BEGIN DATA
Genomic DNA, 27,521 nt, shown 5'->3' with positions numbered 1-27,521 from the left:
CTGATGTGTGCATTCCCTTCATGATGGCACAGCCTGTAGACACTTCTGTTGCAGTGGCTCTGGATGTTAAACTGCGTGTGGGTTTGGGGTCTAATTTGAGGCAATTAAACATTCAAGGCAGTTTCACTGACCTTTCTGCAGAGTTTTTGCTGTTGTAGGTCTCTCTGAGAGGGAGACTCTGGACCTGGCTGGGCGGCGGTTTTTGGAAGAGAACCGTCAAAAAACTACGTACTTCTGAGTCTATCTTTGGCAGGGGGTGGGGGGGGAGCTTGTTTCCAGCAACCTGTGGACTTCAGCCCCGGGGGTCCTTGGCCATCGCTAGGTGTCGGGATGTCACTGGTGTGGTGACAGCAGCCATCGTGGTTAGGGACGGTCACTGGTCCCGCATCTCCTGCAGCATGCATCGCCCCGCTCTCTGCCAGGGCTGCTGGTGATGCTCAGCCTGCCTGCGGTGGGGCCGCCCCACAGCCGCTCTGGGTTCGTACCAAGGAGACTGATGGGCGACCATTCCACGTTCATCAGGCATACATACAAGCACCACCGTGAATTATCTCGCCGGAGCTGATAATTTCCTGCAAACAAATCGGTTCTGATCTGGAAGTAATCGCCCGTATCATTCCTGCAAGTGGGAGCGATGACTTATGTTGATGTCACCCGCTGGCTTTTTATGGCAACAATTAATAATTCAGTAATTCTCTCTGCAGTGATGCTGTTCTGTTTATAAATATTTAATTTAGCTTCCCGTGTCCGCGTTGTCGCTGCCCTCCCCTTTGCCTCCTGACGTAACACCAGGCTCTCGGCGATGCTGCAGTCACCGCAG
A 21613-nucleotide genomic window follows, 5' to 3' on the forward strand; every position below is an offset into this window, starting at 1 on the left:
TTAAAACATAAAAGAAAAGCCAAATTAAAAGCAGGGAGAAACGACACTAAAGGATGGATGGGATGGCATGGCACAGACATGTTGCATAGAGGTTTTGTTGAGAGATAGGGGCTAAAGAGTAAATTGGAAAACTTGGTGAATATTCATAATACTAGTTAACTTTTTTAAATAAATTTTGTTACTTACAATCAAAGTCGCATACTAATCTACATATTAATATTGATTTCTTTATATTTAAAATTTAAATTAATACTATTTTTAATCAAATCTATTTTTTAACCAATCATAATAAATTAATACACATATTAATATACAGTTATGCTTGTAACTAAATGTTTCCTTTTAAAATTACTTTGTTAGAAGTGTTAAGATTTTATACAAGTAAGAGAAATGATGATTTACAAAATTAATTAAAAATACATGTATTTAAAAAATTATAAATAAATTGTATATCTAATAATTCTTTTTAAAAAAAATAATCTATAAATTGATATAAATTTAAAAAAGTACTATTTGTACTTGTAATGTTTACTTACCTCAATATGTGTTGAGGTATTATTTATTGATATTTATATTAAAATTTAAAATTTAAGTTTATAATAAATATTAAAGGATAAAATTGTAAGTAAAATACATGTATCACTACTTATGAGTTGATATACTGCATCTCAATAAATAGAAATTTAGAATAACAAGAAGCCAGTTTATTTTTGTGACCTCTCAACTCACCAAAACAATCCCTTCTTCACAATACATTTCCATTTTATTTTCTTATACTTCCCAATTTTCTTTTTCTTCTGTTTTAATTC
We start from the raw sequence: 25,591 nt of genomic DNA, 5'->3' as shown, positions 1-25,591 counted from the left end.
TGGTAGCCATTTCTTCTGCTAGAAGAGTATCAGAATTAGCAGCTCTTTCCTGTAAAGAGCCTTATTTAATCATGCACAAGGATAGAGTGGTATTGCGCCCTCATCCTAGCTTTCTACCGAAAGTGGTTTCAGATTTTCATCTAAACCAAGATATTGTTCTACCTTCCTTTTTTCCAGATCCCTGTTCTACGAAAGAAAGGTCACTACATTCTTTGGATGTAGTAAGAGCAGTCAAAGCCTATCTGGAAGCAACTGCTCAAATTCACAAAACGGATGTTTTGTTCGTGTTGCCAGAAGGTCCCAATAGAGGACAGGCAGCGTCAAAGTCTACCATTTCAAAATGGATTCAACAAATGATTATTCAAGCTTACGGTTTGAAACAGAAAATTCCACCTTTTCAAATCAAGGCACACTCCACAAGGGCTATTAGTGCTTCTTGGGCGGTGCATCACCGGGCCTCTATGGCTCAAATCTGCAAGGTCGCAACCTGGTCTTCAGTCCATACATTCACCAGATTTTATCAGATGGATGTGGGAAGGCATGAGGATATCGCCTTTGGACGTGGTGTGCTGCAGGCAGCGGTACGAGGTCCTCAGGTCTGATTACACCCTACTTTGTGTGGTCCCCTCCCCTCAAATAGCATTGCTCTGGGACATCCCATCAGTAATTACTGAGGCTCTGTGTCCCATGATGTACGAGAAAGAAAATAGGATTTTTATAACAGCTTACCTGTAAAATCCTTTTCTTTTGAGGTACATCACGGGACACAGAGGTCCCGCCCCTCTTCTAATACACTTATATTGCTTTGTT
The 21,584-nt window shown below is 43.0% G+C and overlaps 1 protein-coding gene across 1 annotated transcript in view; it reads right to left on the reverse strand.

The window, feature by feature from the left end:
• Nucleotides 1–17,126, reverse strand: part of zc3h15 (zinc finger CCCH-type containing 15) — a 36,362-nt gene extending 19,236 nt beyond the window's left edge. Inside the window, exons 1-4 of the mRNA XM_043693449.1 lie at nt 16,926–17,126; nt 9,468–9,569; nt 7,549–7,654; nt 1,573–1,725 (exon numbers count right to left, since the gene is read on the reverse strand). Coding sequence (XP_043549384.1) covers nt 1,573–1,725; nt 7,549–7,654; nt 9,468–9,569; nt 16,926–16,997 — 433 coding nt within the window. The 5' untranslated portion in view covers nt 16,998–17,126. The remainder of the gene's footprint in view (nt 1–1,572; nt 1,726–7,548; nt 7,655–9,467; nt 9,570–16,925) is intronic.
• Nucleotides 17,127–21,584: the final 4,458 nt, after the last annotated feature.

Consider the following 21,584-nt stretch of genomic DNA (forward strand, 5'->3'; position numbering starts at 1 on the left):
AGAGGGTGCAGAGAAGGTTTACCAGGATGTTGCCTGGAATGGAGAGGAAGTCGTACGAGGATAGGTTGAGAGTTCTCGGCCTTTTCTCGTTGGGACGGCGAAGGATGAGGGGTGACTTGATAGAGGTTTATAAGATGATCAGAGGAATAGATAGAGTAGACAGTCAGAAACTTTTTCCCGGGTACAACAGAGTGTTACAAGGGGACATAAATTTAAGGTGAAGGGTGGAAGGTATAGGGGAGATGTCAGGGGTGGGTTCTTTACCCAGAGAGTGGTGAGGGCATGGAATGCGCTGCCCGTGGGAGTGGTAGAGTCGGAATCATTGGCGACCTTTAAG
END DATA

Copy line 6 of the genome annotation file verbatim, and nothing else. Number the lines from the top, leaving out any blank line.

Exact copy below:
TGGTAGCCATTTCTTCTGCTAGAAGAGTATCAGAATTAGCAGCTCTTTCCTGTAAAGAGCCTTATTTAATCATGCACAAGGATAGAGTGGTATTGCGCCCTCATCCTAGCTTTCTACCGAAAGTGGTTTCAGATTTTCATCTAAACCAAGATATTGTTCTACCTTCCTTTTTTCCAGATCCCTGTTCTACGAAAGAAAGGTCACTACATTCTTTGGATGTAGTAAGAGCAGTCAAAGCCTATCTGGAAGCAACTGCTCAAATTCACAAAACGGATGTTTTGTTCGTGTTGCCAGAAGGTCCCAATAGAGGACAGGCAGCGTCAAAGTCTACCATTTCAAAATGGATTCAACAAATGATTATTCAAGCTTACGGTTTGAAACAGAAAATTCCACCTTTTCAAATCAAGGCACACTCCACAAGGGCTATTAGTGCTTCTTGGGCGGTGCATCACCGGGCCTCTATGGCTCAAATCTGCAAGGTCGCAACCTGGTCTTCAGTCCATACATTCACCAGATTTTATCAGATGGATGTGGGAAGGCATGAGGATATCGCCTTTGGACGTGGTGTGCTGCAGGCAGCGGTACGAGGTCCTCAGGTCTGATTACACCCTACTTTGTGTGGTCCCCTCCCCTCAAATAGCATTGCTCTGGGACATCCCATCAGTAATTACTGAGGCTCTGTGTCCCATGATGTACGAGAAAGAAAATAGGATTTTTATAACAGCTTACCTGTAAAATCCTTTTCTTTTGAGGTACATCACGGGACACAGAGGTCCCGCCCCTCTTCTAATACACTTATATTGCTTTGTT